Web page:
Llanberis Mountain Rescue Team say they are under growing pressure, as August 2016 smashed their previous record for monthly call-outs. They blame this squarely on an 'unsustainable' increase in ill-prepared people on the hills. As a result the team are calling on more support from local and national bodies to promote mountain safety in an effort to reduce avoidable incidents.
With Britain’s most popular mountain on their patch the team is the hardest-pressed in the country, attending around 180 call-outs a year. But it seems to be getting steadily worse, with the announcement that this August was their busiest month on record. The total of 43 call-outs beats their previous record of 34 in a month, which was set only last August.
Over the month the team calculate they spent approximately 1000 volunteer man-hours attending incidents in their area, including one where an RAF helicopter crash-landed on the summit of Yr Aran (see UKH news here). Most of the incidents, however, involved minor injuries suffered by walkers on the slopes of Snowdon, as team chairman Rob Johnson explains:
“We’ve attended a variety of incidents this summer but the most common have been lower leg injuries, people too tired to continue and people crag fast on Crib Goch."
"It has been a massive commitment from a small group of volunteers, each trying to hold down a full time job and of course have a life of their own over the summer months. 43 incidents in 31 days is not sustainable and serious consideration needs to be given to the future management of Snowdon and its visitors. Many of the incidents that we have attended over August were preventable with the right knowledge and equipment and this message needs to be put across at a national level."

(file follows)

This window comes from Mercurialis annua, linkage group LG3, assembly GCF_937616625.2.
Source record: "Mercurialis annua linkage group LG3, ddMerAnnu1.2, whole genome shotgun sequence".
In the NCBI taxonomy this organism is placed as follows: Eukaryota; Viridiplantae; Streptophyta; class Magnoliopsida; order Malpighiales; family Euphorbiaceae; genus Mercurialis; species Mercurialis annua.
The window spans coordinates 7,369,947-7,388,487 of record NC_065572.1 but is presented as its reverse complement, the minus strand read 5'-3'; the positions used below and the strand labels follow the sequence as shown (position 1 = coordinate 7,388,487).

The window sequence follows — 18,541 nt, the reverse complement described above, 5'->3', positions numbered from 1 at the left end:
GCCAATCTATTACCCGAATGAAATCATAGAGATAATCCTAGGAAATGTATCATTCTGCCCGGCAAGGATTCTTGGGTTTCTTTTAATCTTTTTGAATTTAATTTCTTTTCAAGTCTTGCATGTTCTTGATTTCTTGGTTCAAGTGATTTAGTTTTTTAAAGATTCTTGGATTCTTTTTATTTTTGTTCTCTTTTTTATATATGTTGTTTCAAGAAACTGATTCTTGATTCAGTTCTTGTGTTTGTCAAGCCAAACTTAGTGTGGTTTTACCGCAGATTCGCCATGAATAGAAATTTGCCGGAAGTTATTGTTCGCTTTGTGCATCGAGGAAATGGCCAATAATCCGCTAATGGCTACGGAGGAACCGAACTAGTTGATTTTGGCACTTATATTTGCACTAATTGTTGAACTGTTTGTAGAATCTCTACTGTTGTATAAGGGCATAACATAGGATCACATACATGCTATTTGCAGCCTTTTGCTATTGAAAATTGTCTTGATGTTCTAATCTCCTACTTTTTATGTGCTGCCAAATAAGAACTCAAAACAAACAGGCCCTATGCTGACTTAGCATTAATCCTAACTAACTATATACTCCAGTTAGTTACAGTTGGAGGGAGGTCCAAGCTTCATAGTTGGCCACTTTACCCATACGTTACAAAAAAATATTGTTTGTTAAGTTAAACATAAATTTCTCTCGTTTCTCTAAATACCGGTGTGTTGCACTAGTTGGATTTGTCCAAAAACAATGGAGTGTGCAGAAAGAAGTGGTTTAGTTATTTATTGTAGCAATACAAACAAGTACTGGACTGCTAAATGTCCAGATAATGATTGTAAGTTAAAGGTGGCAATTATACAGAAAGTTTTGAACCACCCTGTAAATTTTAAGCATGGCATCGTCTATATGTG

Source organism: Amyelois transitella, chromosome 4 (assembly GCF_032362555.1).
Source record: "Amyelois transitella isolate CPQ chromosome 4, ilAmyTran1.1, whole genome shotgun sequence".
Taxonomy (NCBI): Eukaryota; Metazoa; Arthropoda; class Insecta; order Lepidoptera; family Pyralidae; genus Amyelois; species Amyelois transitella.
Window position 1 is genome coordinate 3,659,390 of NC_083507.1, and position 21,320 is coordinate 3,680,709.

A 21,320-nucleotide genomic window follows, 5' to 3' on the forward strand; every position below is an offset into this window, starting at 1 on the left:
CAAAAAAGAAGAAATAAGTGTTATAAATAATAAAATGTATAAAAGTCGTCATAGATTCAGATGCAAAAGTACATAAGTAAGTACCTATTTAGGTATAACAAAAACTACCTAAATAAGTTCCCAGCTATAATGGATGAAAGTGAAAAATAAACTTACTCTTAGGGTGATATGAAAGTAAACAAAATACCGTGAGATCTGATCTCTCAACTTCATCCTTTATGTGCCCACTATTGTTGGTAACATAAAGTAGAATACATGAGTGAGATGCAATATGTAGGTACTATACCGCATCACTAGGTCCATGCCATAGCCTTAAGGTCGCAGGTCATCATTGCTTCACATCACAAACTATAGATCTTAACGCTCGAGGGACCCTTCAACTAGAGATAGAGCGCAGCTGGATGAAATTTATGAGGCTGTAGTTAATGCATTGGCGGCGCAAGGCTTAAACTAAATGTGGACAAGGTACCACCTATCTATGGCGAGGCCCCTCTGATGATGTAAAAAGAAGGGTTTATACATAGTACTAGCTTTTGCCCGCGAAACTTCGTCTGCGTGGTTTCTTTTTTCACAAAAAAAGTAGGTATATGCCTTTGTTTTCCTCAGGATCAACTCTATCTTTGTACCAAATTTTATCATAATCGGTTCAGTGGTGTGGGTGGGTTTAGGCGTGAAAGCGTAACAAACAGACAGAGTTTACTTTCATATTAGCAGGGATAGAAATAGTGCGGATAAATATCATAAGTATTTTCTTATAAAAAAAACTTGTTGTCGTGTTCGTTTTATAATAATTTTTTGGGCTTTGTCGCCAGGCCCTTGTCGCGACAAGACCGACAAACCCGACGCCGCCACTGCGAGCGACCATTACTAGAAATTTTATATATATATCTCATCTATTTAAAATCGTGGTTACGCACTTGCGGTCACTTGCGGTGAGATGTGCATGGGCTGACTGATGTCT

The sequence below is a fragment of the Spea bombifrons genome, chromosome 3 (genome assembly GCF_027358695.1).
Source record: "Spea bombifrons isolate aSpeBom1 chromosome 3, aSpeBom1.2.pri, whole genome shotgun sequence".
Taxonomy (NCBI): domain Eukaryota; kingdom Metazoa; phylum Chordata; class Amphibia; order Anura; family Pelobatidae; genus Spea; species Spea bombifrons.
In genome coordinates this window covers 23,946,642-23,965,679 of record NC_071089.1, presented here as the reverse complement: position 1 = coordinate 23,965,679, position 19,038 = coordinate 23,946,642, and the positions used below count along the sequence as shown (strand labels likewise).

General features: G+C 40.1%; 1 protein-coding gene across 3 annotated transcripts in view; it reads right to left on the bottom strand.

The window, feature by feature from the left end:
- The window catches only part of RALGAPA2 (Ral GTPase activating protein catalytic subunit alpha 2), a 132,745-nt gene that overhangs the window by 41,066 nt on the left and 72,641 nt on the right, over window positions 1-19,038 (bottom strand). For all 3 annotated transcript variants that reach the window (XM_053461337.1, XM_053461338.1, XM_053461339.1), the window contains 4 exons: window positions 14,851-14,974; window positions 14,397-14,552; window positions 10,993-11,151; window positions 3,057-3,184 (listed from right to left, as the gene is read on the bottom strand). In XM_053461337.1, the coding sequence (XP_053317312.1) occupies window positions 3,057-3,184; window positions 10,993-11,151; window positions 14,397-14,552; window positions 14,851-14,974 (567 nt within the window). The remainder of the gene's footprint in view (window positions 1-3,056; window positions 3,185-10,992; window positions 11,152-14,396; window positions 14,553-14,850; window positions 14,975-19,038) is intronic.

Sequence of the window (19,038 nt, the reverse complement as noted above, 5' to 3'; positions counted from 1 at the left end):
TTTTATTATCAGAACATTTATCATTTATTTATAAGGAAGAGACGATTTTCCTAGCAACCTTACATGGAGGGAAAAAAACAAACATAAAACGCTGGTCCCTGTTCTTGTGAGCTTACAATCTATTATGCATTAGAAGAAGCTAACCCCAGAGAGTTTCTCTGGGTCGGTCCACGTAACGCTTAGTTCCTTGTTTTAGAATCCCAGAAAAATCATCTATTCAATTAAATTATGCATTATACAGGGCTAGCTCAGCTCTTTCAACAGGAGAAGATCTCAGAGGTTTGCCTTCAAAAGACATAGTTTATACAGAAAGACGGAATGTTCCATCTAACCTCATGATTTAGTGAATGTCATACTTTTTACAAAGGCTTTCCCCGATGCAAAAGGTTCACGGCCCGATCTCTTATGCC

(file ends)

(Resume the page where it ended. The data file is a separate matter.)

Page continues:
The team point to Visit Wales’ recent Year of Adventure campaign, which has seen mountain adventures sold to visitors who are being encouraged to “Find their Epic” (see UKH news).
Unfortunately, they claim, an increasing number of these visitors are unprepared in terms of both knowledge and equipment and this is leading to more and more people requiring assistance on the mountain - a continuing trend which they say is proving unsustainable for a small team of volunteers whose funding depends on charitable donations.
Over the years the team has worked closely with regional and national organisations to try to reduce the number of incidents on Snowdon. However, pressure on the UK’s busiest mountain rescue team has increased significantly over the last 10 years with a 400% increase in the number of incidents reported.
To stem the flow it is imperative, say the team, that all agencies involved in the management and promotion of mountain tourism work together to promote mountain safety with the dual aim of targeting people before they arrive in Snowdonia and providing advice on the mountain itself through the national park warden service.
Phil Benbow Chairman of the North Wales Mountain Rescue Association, added:
“All of the Mountain Rescue teams in North Wales have had a busy summer, none more so than the Llanberis team, and I would fully support the Llanberis team in their call for better awareness of mountain safety in reducing the number of avoidable callouts for rescue teams. A bigger effort is needed nationally to educate and inform visitors of the simple steps that they can take to make their adventures memorable for all the right reasons and not rely on rescue teams to plug the gap in their lack of preparation.”